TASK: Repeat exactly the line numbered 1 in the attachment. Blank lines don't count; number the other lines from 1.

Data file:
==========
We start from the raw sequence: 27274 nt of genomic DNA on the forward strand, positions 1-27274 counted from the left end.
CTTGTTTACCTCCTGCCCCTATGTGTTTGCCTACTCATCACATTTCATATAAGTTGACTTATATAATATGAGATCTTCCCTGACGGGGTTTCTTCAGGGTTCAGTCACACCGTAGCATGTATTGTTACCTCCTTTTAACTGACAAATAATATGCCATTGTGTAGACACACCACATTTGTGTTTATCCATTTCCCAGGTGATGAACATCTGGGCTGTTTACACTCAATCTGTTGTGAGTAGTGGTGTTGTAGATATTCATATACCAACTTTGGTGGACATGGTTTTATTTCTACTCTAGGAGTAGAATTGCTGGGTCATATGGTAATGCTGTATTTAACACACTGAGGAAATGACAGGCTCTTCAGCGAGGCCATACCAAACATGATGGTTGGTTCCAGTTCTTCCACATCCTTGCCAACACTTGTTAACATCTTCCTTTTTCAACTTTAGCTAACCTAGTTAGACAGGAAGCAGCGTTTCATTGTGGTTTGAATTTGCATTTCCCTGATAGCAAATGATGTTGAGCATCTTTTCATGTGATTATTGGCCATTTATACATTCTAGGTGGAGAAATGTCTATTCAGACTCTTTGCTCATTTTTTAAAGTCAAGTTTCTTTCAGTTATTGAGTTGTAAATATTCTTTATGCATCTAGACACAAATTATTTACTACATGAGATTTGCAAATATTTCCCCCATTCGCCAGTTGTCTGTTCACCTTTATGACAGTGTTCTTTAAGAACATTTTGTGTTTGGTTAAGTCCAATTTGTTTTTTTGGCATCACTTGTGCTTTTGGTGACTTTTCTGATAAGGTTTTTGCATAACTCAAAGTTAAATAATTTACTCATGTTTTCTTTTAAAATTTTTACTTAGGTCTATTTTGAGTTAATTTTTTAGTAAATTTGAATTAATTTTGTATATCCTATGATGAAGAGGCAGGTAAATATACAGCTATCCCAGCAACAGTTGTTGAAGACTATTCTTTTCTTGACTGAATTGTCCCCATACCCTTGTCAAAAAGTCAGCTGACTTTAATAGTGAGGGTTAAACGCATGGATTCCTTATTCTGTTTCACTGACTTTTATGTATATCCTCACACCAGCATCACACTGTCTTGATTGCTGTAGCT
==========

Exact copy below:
We start from the raw sequence: 27274 nt of genomic DNA on the forward strand, positions 1-27274 counted from the left end.